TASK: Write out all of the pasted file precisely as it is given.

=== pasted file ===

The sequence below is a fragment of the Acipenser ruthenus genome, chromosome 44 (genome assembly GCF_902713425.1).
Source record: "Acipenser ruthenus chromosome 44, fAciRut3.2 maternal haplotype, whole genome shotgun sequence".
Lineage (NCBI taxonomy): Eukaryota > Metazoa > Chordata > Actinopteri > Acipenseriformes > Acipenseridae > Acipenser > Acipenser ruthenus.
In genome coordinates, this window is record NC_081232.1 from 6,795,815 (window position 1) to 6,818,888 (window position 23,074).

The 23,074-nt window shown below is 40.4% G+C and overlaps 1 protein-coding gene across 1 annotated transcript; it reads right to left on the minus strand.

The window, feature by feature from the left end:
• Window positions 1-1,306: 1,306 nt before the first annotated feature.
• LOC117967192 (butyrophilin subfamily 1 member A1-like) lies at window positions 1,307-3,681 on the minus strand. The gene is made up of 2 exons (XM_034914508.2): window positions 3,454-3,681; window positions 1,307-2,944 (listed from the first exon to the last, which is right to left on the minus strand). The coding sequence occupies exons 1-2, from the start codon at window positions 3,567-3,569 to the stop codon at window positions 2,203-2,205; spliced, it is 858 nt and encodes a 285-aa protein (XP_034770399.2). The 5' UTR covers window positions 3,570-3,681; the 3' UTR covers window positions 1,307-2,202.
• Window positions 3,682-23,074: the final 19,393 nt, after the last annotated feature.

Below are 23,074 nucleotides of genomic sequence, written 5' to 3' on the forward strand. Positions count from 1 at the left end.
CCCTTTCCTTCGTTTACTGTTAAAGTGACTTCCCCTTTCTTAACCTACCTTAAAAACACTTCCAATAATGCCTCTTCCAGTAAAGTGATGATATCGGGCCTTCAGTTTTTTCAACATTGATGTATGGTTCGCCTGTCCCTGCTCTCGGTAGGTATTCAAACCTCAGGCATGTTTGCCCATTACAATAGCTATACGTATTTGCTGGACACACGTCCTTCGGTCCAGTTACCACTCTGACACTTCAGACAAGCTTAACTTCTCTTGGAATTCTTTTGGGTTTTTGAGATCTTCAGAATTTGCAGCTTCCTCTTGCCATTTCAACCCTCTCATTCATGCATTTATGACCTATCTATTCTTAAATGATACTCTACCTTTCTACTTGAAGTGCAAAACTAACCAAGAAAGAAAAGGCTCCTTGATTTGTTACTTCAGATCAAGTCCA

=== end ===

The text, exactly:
The sequence below is a fragment of the Acipenser ruthenus genome, chromosome 44 (genome assembly GCF_902713425.1).
Source record: "Acipenser ruthenus chromosome 44, fAciRut3.2 maternal haplotype, whole genome shotgun sequence".
Lineage (NCBI taxonomy): Eukaryota > Metazoa > Chordata > Actinopteri > Acipenseriformes > Acipenseridae > Acipenser > Acipenser ruthenus.
In genome coordinates, this window is record NC_081232.1 from 6,795,815 (window position 1) to 6,818,888 (window position 23,074).

The 23,074-nt window shown below is 40.4% G+C and overlaps 1 protein-coding gene across 1 annotated transcript; it reads right to left on the minus strand.

The window, feature by feature from the left end:
• Window positions 1-1,306: 1,306 nt before the first annotated feature.
• LOC117967192 (butyrophilin subfamily 1 member A1-like) lies at window positions 1,307-3,681 on the minus strand. The gene is made up of 2 exons (XM_034914508.2): window positions 3,454-3,681; window positions 1,307-2,944 (listed from the first exon to the last, which is right to left on the minus strand). The coding sequence occupies exons 1-2, from the start codon at window positions 3,567-3,569 to the stop codon at window positions 2,203-2,205; spliced, it is 858 nt and encodes a 285-aa protein (XP_034770399.2). The 5' UTR covers window positions 3,570-3,681; the 3' UTR covers window positions 1,307-2,202.
• Window positions 3,682-23,074: the final 19,393 nt, after the last annotated feature.

Below are 23,074 nucleotides of genomic sequence, written 5' to 3' on the forward strand. Positions count from 1 at the left end.
CCCTTTCCTTCGTTTACTGTTAAAGTGACTTCCCCTTTCTTAACCTACCTTAAAAACACTTCCAATAATGCCTCTTCCAGTAAAGTGATGATATCGGGCCTTCAGTTTTTTCAACATTGATGTATGGTTCGCCTGTCCCTGCTCTCGGTAGGTATTCAAACCTCAGGCATGTTTGCCCATTACAATAGCTATACGTATTTGCTGGACACACGTCCTTCGGTCCAGTTACCACTCTGACACTTCAGACAAGCTTAACTTCTCTTGGAATTCTTTTGGGTTTTTGAGATCTTCAGAATTTGCAGCTTCCTCTTGCCATTTCAACCCTCTCATTCATGCATTTATGACCTATCTATTCTTAAATGATACTCTACCTTTCTACTTGAAGTGCAAAACTAACCAAGAAAGAAAAGGCTCCTTGATTTGTTACTTCAGATCAAGTCCA